14342
Views

Ukraine Confirms Strike on Last Russian Guided-Missile Warship in Crimea

Deck gun aboard the corvette Tsiklon (Russian Ministry of Defense file image)
Deck gun aboard the corvette Tsiklon (Russian Ministry of Defense file image)

Published May 21, 2024 11:44 PM by The Maritime Executive

Ukraine's defense ministry has confirmed a rumored missile strike on the last Russian Navy guided-missile ship in Crimea, the Karakurt-class corvette Tsiklon (or Tsyklon). Russian forces have not acknowledged any damage to the ship, but the Institute for the Study of War has corroborated Ukraine's claim using satellite imagery taken after the attack. 

On May 19, Ukrainian forces launched a missile strike on Sevastopol, likely using the U.S.-supplied ATACMS tactical ballistic missile system. Ukraine's ministry of defense claimed success on Sunday, announcing that it had hit and destroyed a Russian minesweeper, the Project 266-M Kovrovets

The Russian corvette Tsiklon was rumored to have been hit in the same attack, but Ukraine's military did not immediately claim to have damaged the vessel. That has changed: the general staff of the Ukrainian armed forces included a strike on Tsiklon in its daily news summary on Tuesday. The initial announcement did not include an assessment of the damage, but the Ukrainian Navy later said that the warship had been "destroyed."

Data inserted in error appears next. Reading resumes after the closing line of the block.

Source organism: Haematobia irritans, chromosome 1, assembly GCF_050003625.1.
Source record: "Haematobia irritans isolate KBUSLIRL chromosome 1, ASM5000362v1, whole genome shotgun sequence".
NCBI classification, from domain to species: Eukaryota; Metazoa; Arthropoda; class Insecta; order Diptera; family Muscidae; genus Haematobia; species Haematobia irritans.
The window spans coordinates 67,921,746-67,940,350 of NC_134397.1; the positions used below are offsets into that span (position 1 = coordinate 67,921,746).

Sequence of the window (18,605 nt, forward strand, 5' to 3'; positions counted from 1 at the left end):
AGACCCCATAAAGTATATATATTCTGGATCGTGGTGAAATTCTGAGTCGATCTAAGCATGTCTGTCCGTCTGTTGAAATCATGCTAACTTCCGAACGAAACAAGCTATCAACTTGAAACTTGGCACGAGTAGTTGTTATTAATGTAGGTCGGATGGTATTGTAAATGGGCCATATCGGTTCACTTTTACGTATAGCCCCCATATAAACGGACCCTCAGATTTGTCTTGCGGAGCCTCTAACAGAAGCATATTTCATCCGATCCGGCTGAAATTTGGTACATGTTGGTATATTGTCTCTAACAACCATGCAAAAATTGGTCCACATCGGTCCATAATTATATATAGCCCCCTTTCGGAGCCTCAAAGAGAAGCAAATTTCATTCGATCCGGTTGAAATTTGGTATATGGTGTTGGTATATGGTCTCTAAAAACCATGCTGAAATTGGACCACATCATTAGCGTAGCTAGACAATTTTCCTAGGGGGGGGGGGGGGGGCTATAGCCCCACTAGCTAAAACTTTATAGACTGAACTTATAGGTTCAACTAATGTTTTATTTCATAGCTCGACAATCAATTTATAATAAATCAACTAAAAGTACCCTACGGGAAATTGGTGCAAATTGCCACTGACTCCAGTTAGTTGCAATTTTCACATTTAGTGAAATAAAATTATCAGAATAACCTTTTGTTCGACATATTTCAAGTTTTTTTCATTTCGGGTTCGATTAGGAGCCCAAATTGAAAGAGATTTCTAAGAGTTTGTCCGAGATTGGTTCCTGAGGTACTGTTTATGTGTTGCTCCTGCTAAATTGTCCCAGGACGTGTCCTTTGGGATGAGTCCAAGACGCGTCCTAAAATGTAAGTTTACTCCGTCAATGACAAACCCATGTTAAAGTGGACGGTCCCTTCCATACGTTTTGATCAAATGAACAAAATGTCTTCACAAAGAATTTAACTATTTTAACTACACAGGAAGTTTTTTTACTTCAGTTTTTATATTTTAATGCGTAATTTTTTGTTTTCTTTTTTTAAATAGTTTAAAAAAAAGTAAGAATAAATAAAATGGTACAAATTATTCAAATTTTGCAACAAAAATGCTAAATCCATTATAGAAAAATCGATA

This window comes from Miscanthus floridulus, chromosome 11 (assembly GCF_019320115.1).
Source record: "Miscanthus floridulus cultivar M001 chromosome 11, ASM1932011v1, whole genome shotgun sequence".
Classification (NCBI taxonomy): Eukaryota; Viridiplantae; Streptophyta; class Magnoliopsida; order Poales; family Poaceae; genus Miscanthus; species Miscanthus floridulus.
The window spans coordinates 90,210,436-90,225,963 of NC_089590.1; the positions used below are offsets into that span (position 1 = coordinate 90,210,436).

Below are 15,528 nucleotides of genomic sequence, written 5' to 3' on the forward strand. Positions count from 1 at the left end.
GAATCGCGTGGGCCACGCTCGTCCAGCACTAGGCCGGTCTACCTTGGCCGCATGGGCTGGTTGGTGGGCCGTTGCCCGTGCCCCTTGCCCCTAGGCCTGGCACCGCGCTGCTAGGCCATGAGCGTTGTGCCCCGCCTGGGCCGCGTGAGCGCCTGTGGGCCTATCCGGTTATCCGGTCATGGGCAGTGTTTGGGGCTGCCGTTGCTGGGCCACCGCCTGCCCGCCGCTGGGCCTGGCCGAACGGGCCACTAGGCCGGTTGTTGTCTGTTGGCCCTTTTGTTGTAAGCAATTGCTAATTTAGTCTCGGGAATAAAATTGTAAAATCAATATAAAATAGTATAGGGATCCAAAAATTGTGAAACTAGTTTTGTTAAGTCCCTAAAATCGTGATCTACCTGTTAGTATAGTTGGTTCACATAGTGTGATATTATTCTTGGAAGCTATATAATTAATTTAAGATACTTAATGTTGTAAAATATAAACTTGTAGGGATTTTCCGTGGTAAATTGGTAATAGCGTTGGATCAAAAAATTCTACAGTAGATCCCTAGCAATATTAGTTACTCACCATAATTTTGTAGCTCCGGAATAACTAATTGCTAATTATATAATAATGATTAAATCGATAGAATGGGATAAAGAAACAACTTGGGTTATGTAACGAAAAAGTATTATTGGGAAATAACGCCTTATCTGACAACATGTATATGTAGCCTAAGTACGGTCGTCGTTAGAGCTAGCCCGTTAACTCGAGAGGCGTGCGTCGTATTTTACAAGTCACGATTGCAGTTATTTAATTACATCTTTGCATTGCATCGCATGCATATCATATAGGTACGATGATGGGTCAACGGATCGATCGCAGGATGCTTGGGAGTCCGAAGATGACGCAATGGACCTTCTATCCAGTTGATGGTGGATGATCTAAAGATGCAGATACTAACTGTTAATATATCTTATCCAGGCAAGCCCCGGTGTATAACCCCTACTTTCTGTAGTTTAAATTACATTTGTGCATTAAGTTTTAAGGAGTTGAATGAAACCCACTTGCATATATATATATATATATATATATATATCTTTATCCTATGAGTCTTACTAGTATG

In an update Monday, the Institute for the Study of War reported that the area where Tsiklon is docked now shows signs of damage to buildings, and a rescue ship and a floating crane are located near the corvette's former berth - all consistent with a response to a marine casualty. 

Tsiklon was a brand new Karakurt-class Project 22800 missile corvette, capable of launching Kalibr land-attack cruise missiles. Russia's long-range missile attacks have had a significant impact on Ukraine's infrastructure, particularly on soft targets like electrical substations, and Ukraine has put a priority on disabling the launch platforms for these weapons. Ukrainian drone and missile strikes have hit or destroyed one third of the Russian Black Sea Fleet to date, including two of the five Project 22800 corvettes. 

All of Russia's remaining missile-carrying warships in the Black Sea have been relocated away from their usual home port in Sevastopol to the safety of seaports further to the east, said Ukrainian Navy spokesman Vladimir Pletenchuk. Russia has been moving warships out of Crimea to Novorossiysk, which is far from Ukraine's vital shipping lanes in the western Black Sea.